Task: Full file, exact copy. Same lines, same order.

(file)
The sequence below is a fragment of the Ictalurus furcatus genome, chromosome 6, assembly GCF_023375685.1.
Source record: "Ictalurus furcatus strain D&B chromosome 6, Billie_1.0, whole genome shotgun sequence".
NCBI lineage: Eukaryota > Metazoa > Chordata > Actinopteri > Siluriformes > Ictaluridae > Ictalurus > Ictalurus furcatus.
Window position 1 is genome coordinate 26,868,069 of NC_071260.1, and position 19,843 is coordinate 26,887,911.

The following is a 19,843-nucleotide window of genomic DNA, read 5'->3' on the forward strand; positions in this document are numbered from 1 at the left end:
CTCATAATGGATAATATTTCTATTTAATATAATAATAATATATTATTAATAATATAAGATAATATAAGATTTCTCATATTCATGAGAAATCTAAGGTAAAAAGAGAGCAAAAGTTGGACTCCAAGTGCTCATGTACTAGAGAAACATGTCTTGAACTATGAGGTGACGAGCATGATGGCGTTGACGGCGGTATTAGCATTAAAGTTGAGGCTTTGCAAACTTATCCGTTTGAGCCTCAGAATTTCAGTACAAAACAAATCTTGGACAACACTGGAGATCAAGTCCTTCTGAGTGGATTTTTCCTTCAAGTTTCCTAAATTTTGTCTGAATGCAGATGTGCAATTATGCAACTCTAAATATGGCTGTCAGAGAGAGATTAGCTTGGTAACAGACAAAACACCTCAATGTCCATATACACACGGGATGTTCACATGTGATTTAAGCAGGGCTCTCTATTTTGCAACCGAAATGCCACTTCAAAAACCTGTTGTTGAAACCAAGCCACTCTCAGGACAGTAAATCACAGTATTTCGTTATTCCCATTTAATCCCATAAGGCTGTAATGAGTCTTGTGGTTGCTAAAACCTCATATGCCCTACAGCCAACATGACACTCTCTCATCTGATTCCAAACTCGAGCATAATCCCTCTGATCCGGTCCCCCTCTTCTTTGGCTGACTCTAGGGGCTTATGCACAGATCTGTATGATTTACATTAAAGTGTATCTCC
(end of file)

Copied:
The sequence below is a fragment of the Ictalurus furcatus genome, chromosome 6, assembly GCF_023375685.1.
Source record: "Ictalurus furcatus strain D&B chromosome 6, Billie_1.0, whole genome shotgun sequence".
NCBI lineage: Eukaryota > Metazoa > Chordata > Actinopteri > Siluriformes > Ictaluridae > Ictalurus > Ictalurus furcatus.
Window position 1 is genome coordinate 26,868,069 of NC_071260.1, and position 19,843 is coordinate 26,887,911.

The following is a 19,843-nucleotide window of genomic DNA, read 5'->3' on the forward strand; positions in this document are numbered from 1 at the left end:
CTCATAATGGATAATATTTCTATTTAATATAATAATAATATATTATTAATAATATAAGATAATATAAGATTTCTCATATTCATGAGAAATCTAAGGTAAAAAGAGAGCAAAAGTTGGACTCCAAGTGCTCATGTACTAGAGAAACATGTCTTGAACTATGAGGTGACGAGCATGATGGCGTTGACGGCGGTATTAGCATTAAAGTTGAGGCTTTGCAAACTTATCCGTTTGAGCCTCAGAATTTCAGTACAAAACAAATCTTGGACAACACTGGAGATCAAGTCCTTCTGAGTGGATTTTTCCTTCAAGTTTCCTAAATTTTGTCTGAATGCAGATGTGCAATTATGCAACTCTAAATATGGCTGTCAGAGAGAGATTAGCTTGGTAACAGACAAAACACCTCAATGTCCATATACACACGGGATGTTCACATGTGATTTAAGCAGGGCTCTCTATTTTGCAACCGAAATGCCACTTCAAAAACCTGTTGTTGAAACCAAGCCACTCTCAGGACAGTAAATCACAGTATTTCGTTATTCCCATTTAATCCCATAAGGCTGTAATGAGTCTTGTGGTTGCTAAAACCTCATATGCCCTACAGCCAACATGACACTCTCTCATCTGATTCCAAACTCGAGCATAATCCCTCTGATCCGGTCCCCCTCTTCTTTGGCTGACTCTAGGGGCTTATGCACAGATCTGTATGATTTACATTAAAGTGTATCTCC